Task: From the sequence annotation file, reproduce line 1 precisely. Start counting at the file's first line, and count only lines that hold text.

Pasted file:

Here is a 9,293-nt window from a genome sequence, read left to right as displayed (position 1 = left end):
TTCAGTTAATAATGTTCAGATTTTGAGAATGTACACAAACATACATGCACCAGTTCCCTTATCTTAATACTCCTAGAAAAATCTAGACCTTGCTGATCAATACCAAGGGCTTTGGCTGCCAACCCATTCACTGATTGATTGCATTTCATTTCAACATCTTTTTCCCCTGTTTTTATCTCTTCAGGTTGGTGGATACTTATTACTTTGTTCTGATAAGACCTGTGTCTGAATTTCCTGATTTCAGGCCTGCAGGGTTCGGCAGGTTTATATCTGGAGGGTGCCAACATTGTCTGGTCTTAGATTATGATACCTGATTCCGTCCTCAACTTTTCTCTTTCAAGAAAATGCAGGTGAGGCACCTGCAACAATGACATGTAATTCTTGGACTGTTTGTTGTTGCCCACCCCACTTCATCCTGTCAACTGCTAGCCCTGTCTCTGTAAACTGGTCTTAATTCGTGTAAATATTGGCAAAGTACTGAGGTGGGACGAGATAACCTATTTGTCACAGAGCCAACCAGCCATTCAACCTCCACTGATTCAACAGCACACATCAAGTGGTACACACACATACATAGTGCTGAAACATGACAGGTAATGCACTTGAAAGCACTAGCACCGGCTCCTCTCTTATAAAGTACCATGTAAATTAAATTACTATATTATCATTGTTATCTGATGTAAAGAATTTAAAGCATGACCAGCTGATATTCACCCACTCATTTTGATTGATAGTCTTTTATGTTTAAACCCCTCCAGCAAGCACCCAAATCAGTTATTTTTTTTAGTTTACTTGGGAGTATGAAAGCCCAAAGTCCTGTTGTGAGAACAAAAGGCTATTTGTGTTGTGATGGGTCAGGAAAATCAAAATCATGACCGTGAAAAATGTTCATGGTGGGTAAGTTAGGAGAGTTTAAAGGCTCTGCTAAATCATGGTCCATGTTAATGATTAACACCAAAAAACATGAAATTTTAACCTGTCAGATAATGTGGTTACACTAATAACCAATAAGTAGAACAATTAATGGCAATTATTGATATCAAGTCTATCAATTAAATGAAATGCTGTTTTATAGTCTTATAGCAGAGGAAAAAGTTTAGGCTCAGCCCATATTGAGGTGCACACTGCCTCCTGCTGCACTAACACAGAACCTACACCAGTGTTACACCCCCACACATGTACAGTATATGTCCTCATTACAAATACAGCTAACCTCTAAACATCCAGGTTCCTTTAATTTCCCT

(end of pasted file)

Here is a 9,293-nt window from a genome sequence, read left to right as displayed (position 1 = left end):